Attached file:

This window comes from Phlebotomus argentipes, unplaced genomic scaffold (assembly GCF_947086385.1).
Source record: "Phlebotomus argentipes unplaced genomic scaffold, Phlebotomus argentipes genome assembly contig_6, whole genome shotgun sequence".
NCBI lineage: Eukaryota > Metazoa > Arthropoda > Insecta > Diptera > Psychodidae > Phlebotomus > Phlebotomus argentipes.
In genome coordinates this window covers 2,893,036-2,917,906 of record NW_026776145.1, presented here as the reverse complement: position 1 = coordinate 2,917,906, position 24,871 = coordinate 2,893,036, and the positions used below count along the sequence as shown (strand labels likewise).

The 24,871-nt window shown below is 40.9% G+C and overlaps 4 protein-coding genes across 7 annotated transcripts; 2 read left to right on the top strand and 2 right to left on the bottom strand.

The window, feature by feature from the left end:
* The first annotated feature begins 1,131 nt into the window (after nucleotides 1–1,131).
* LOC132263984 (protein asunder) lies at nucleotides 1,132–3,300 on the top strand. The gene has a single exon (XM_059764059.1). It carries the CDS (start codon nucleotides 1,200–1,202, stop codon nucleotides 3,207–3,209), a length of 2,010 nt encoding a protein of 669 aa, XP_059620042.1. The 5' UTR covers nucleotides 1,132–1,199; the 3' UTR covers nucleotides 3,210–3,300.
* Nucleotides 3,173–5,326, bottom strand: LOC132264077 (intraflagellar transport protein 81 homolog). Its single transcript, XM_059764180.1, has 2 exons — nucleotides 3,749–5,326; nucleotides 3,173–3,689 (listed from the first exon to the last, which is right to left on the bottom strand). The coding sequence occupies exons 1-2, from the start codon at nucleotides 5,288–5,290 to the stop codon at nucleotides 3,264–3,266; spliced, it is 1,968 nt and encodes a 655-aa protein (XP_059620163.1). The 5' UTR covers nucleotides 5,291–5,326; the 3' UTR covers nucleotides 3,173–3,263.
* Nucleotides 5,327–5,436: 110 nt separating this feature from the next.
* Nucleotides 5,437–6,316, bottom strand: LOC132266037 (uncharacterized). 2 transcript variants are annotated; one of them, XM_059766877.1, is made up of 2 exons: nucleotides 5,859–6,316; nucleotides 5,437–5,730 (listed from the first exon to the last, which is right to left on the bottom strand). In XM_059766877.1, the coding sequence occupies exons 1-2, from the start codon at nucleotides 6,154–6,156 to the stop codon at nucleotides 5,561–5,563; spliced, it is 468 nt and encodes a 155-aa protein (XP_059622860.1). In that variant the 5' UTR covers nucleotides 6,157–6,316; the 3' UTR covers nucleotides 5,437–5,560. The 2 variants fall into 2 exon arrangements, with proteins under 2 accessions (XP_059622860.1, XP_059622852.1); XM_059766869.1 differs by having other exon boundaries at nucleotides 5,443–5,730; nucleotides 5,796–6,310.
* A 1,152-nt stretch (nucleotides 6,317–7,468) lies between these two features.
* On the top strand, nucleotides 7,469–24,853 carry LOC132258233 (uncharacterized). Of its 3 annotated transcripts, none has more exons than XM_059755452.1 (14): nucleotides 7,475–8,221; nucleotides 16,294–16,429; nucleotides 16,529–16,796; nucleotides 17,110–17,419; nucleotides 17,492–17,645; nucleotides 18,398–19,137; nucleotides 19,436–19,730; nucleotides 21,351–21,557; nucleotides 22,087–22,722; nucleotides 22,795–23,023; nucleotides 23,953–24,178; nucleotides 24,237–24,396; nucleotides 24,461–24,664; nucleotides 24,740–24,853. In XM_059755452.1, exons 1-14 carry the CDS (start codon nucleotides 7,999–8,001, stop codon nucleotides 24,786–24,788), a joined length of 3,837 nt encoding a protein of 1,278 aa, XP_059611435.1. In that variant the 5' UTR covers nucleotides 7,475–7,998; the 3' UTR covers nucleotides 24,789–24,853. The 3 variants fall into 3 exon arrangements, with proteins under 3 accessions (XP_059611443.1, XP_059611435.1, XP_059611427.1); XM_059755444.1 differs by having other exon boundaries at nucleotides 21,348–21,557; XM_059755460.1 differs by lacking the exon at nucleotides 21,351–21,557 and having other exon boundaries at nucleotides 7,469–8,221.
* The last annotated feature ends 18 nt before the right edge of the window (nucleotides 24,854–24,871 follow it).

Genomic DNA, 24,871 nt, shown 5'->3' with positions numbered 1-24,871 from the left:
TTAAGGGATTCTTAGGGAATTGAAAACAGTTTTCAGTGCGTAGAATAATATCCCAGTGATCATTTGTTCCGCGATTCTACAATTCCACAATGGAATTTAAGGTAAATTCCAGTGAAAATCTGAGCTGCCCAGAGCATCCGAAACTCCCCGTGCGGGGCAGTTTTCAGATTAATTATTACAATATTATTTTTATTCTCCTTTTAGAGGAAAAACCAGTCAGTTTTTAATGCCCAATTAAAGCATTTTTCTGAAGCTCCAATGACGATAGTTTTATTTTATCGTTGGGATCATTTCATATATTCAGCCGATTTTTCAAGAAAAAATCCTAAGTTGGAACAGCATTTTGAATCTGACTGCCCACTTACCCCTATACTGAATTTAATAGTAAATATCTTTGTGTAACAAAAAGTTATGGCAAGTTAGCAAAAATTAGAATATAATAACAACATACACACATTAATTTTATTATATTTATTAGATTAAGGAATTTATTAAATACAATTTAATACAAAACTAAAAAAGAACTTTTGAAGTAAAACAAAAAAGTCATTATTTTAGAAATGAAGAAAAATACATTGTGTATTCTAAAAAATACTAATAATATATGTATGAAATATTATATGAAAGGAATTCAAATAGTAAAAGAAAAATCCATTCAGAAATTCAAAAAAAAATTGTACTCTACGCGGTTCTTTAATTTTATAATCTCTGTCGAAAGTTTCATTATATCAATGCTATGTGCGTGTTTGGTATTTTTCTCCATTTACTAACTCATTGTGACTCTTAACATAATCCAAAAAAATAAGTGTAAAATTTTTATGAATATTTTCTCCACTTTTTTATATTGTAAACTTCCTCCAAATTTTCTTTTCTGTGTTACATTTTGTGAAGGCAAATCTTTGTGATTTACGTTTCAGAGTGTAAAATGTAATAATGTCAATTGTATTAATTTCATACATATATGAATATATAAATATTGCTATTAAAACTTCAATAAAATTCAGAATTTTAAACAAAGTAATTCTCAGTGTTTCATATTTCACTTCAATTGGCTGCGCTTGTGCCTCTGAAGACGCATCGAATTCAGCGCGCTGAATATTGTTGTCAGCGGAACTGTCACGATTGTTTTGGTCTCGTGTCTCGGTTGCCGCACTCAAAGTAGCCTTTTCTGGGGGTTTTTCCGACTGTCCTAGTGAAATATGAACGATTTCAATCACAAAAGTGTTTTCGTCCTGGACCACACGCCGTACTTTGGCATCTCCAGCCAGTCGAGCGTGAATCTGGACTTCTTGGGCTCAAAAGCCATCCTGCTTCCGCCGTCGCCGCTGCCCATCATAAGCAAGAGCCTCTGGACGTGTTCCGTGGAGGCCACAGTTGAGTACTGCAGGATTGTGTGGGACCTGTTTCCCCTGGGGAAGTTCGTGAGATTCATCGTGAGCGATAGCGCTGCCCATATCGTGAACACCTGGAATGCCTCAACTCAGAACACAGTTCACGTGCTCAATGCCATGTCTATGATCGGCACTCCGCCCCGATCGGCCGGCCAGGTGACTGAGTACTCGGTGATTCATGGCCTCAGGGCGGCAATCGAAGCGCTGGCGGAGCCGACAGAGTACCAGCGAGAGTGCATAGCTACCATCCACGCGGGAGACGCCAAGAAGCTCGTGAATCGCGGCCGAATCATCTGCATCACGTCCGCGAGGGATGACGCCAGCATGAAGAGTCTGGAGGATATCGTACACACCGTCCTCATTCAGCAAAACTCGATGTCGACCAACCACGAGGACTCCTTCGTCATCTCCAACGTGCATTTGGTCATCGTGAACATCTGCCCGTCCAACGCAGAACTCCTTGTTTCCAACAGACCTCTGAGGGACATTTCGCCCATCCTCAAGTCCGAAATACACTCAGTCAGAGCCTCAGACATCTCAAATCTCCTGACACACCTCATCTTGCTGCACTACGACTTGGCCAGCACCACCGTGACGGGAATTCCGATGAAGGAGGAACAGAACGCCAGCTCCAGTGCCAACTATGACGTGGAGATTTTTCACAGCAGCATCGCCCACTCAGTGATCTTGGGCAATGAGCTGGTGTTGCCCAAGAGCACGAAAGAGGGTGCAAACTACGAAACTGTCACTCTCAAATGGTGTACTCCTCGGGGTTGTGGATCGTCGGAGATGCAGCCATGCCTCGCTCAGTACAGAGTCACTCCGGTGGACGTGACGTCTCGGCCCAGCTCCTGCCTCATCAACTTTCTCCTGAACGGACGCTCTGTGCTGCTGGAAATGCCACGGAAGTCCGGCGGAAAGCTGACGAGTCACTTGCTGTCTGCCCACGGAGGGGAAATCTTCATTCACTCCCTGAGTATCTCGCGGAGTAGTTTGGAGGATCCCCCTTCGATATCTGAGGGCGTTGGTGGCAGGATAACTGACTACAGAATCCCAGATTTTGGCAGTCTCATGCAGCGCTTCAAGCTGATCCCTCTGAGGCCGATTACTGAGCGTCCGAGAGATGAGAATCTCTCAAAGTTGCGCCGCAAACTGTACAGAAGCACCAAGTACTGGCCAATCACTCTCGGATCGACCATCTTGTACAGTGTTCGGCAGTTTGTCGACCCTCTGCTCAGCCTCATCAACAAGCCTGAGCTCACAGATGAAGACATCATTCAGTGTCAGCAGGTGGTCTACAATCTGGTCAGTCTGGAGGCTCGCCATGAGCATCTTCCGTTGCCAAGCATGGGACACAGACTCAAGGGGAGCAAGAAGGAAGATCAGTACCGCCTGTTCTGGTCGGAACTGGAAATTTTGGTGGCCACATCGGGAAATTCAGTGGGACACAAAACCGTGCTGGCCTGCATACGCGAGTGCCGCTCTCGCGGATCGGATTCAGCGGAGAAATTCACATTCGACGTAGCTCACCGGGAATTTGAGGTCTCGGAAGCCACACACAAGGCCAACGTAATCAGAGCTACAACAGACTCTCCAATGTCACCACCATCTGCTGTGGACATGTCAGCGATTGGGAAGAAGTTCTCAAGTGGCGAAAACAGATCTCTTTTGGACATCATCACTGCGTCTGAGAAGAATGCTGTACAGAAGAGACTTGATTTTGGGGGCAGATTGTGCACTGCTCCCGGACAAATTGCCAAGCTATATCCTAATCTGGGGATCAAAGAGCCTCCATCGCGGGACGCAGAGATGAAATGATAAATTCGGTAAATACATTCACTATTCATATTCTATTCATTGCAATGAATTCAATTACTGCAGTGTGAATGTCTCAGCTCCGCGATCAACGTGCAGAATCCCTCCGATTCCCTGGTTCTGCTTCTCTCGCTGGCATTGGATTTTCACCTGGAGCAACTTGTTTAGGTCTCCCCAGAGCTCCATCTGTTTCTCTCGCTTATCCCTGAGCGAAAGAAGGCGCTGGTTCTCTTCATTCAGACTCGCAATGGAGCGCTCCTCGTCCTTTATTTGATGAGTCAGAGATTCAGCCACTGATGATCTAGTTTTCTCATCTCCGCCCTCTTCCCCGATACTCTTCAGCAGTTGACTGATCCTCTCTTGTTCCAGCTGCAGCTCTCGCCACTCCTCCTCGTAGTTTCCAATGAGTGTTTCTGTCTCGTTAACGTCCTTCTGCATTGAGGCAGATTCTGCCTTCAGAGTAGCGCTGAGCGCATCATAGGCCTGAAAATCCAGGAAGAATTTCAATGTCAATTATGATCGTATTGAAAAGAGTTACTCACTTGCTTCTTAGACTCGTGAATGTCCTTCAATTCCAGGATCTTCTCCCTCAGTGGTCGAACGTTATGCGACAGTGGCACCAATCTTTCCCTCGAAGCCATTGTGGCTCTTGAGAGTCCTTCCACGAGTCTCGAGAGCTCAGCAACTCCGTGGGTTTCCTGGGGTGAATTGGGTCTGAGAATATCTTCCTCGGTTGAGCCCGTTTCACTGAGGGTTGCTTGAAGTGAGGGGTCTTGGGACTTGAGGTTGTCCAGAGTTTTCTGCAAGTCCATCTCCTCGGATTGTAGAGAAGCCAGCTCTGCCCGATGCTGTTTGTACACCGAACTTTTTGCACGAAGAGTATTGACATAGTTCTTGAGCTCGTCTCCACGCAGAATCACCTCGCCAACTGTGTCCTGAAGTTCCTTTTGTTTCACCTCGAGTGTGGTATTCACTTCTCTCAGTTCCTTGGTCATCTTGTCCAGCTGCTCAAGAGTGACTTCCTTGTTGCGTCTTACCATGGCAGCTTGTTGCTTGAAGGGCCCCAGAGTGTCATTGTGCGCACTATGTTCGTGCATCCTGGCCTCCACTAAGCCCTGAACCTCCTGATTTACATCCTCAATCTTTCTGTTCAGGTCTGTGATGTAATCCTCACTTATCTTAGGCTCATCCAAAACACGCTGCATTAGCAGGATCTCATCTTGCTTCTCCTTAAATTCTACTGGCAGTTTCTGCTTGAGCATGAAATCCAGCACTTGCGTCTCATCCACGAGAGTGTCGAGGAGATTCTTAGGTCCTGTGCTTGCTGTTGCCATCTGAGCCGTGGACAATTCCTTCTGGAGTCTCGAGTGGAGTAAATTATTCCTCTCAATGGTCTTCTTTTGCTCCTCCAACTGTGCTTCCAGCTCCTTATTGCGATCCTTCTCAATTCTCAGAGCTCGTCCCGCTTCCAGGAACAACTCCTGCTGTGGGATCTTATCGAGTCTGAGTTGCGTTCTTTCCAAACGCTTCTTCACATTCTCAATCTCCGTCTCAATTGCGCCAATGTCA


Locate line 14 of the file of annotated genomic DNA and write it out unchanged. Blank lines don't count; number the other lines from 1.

* The last annotated feature ends 18 nt before the right edge of the window (nucleotides 24,854–24,871 follow it).